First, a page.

The police have located the wreckage of a plane that plunged into the sea off the Waikato coast, killing the 2degrees chief executive, Eric Hertz, and his wife Kathy.
They were flying from Ardmore near Auckland to Timaru when they reported engine problems and disappeared off the radar off Kawhia, near Raglan, about midday on Saturday.
The police say through an underwater camera they can see the Beechcraft Baron is upside down and is embedded in the ocean floor at a depth of 56 metres.
They say they cannot see whether any bodies are on board.
The police say an aviation expert is helping them identify parts of the aircraft that can be seen and they are working with the navy on options to recover Mr and Mrs Hertz's bodies
Sergeant Warren Shaw of the Waikato Police's Search and Rescue Squad says an Autonomous Underwater Vehicle (AUV) provided by the navy's Mine Countermeasures Team was used on Monday to map out an area of 1000 square metres.
"This torpedo like device, known as the Remus 100, collected data from the ocean floor which enabled us to build up a picture of what was down there and identify a large object of interest.
"This in turn enabled us to focus our attentions on a particular area of ocean and this morning at first light a multi-agency team comprising of police, Raglan Coastguard, navy personnel and a crash investigator headed back out to the scene off Gannet Rock where they deployed a Remotely Operated Underwater Vehicle or ROV."
Police said earlier the plane probably broke up when it hit the water and debris on the surface could have drifted at least 15 kilometres.
Plastic and items thought to be from the plane were found during an aerial search of the coastline by the Westpac rescue helicopter and an oil slick is visible.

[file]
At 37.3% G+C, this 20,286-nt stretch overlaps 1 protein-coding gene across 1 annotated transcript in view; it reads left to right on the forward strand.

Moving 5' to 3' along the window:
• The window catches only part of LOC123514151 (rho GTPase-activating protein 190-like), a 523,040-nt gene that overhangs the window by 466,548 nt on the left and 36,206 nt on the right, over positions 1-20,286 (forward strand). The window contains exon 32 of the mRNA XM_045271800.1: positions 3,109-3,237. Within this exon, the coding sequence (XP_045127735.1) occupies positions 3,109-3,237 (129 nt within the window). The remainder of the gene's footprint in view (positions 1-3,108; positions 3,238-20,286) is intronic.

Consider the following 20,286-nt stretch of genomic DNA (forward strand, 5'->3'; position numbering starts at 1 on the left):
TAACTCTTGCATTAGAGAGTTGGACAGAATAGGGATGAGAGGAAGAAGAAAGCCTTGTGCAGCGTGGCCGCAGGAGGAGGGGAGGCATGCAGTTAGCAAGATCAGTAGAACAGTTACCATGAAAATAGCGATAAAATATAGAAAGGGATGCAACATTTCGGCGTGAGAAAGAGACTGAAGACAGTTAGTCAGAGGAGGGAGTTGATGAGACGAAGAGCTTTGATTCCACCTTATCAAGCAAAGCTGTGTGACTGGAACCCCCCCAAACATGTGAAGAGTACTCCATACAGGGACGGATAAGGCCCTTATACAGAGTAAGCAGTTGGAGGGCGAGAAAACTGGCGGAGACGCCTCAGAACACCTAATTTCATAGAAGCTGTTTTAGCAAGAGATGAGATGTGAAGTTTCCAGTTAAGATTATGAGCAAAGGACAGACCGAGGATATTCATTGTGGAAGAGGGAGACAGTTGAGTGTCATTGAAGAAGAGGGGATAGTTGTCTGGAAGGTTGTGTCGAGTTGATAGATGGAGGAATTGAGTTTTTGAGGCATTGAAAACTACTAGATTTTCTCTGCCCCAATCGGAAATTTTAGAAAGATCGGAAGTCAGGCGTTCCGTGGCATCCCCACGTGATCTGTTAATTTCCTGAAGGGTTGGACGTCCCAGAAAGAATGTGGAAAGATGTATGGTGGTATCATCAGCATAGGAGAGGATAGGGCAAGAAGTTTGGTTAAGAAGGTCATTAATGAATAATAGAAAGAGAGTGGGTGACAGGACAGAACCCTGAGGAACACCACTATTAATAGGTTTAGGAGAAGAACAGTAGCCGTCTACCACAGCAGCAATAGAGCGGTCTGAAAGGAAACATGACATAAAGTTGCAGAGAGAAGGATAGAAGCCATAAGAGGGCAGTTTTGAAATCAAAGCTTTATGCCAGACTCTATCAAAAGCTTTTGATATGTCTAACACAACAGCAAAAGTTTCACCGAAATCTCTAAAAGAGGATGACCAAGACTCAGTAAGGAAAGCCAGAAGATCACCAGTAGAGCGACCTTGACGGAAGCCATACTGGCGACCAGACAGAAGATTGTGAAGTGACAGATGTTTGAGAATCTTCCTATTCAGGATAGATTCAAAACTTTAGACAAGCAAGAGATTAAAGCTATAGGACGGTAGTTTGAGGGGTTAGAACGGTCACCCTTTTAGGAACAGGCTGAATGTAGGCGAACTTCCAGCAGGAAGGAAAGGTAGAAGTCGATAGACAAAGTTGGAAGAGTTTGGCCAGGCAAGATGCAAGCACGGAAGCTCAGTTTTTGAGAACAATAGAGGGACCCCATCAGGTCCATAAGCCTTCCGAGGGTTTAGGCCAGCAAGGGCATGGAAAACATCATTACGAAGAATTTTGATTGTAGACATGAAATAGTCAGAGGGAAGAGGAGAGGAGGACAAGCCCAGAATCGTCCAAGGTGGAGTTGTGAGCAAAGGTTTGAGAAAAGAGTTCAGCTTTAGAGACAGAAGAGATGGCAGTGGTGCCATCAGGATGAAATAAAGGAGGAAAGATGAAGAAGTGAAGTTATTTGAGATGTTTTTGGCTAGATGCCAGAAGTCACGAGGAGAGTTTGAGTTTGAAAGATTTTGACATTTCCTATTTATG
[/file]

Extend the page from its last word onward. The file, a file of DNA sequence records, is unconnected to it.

Commercial divers may be used
Commercial deep sea divers could be brought in to try to retrieve the couple's bodies.
The head of a Navy specialist team, Warrant Officer James Harper, says his divers can reach maximum depths of 54 metres while commercial deep-sea divers could get down to 60 metres.
New Zealand Diving and Salvage manager Dougal Fergus says diving at anything beyond 50 metres may require what's known as saturation diving with equipment costing up to $500,000 a day.
"It's not a quick process. There's a whole raft of regulations and rules and things we have to do to prove that we can go there and do it safely without endangering somebody."
Mr Fergus says only one vessel in New Zealand has that equipment and it is working off New Plymouth at the moment.
The Civil Aviation Authority says if police cannot get to the wreckage the family or insurers may have to pay to retrieve the bodies.
Interim CEO appointed
Chairman Stewart Sherriff has been appointed as interim chief executive at 2degrees.
He met with the company's management team in Auckland on Tuesday.
Mr Sheriff has worked in mobile businesses in Europe, Asia, South America, Africa and the United States.
He says the company has been talking with Mr and Mrs Hertz's families in the United States and staff have been offered support.
2degrees' director of corporate affairs Mat Bolland says Mr Hertz was a very visible leader and staff need time to come to terms with what has happened.
The company has set up a page on its website for those wanting to post tributes.